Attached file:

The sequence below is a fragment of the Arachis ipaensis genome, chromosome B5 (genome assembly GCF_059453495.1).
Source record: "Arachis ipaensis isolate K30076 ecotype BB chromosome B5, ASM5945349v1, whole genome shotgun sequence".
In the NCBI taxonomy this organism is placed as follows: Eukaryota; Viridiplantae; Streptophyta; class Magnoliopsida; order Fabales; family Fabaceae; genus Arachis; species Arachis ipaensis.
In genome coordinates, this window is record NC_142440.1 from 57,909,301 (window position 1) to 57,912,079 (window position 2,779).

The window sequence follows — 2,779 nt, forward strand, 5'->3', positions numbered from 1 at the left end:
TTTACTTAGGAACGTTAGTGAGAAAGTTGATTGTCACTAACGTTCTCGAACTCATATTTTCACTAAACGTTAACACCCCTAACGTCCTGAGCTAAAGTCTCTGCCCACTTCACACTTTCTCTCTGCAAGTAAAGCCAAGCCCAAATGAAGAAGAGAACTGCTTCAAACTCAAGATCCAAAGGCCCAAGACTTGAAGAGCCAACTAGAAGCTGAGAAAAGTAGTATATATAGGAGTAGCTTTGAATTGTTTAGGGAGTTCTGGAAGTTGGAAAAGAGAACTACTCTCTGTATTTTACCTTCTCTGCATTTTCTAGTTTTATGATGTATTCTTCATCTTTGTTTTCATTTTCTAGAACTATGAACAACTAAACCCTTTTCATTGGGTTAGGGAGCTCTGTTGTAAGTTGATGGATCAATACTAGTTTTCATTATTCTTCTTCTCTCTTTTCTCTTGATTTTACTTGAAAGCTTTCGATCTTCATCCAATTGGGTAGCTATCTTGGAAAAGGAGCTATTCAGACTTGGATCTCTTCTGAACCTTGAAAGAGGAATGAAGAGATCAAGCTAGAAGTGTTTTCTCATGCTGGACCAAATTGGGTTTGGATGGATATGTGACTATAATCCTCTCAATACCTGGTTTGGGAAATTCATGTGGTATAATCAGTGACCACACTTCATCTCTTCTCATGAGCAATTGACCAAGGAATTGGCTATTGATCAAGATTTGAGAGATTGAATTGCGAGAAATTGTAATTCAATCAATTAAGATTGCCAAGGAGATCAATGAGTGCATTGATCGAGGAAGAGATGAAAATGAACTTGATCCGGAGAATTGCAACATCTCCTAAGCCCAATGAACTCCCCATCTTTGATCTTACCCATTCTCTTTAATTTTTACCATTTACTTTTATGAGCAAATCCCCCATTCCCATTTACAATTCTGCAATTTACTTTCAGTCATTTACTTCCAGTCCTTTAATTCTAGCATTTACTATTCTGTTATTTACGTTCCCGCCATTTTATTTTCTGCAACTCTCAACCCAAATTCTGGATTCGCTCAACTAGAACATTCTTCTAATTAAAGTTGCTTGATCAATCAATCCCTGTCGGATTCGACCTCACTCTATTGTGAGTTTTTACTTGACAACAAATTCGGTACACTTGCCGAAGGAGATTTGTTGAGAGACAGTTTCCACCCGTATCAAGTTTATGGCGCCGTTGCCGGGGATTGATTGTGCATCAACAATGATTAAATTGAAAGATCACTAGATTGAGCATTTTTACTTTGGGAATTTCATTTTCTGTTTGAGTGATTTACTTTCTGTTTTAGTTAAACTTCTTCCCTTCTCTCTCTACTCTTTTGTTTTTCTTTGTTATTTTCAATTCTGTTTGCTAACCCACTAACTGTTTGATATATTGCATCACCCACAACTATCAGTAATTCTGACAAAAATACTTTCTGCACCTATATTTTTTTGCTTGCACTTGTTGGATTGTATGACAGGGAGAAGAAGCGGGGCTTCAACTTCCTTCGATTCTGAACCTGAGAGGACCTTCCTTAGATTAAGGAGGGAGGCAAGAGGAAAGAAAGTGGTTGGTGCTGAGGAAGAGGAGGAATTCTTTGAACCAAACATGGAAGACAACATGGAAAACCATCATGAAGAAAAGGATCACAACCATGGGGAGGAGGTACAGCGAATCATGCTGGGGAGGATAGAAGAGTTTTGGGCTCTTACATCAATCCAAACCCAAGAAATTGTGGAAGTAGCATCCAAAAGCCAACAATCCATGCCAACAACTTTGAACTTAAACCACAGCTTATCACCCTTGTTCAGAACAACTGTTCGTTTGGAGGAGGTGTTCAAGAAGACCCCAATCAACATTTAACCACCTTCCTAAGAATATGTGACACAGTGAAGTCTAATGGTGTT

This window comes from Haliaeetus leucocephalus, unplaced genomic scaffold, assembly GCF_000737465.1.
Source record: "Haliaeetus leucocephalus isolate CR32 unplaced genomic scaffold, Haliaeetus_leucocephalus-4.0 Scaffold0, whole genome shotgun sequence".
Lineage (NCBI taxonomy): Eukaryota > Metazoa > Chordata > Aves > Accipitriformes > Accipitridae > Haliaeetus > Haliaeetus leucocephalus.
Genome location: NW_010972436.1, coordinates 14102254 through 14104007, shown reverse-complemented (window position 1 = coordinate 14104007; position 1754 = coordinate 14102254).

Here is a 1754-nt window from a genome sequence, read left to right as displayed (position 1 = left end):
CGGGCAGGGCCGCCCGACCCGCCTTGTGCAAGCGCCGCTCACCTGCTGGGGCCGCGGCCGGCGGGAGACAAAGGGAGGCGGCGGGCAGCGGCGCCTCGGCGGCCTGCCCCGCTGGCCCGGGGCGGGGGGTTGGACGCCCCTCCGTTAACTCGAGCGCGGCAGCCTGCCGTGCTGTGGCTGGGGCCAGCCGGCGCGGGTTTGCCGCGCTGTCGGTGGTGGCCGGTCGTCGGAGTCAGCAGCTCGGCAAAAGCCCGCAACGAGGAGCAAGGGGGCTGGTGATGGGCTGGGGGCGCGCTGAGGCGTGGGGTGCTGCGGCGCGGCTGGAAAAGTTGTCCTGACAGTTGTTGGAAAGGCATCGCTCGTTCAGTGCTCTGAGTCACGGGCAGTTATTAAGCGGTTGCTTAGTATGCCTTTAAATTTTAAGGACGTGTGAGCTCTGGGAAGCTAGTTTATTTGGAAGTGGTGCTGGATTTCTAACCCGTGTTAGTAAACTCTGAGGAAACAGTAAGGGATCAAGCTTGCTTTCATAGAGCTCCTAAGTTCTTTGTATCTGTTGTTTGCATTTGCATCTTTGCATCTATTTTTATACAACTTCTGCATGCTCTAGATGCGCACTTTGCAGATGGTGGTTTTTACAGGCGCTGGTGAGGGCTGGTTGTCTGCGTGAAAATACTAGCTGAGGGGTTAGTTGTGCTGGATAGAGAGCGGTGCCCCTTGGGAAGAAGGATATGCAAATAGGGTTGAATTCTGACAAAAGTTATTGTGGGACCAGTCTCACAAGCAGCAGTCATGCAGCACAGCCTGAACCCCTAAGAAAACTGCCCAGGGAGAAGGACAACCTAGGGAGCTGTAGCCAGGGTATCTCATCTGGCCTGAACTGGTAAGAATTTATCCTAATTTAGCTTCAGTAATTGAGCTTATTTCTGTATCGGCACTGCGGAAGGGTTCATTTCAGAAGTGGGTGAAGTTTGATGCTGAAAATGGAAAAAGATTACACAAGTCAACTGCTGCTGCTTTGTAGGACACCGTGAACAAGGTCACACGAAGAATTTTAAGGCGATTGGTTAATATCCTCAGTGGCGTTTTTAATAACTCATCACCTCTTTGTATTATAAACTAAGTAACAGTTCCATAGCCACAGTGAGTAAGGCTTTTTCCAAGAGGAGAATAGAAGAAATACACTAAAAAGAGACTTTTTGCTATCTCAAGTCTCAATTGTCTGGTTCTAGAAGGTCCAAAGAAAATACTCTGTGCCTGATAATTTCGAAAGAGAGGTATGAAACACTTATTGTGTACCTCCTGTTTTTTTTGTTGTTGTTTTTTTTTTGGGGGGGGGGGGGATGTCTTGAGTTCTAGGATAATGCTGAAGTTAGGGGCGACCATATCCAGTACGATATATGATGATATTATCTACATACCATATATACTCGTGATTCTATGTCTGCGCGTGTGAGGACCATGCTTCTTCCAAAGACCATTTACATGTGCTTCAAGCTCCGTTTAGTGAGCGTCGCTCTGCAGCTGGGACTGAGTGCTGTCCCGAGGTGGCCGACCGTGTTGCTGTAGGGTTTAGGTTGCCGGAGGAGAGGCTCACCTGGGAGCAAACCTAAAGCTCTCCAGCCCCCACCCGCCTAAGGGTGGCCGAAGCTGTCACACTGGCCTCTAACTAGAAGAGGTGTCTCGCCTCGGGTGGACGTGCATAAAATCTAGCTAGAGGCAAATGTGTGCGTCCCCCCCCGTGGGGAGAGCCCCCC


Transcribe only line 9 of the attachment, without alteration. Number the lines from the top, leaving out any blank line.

Lineage (NCBI taxonomy): Eukaryota > Metazoa > Chordata > Aves > Accipitriformes > Accipitridae > Haliaeetus > Haliaeetus leucocephalus.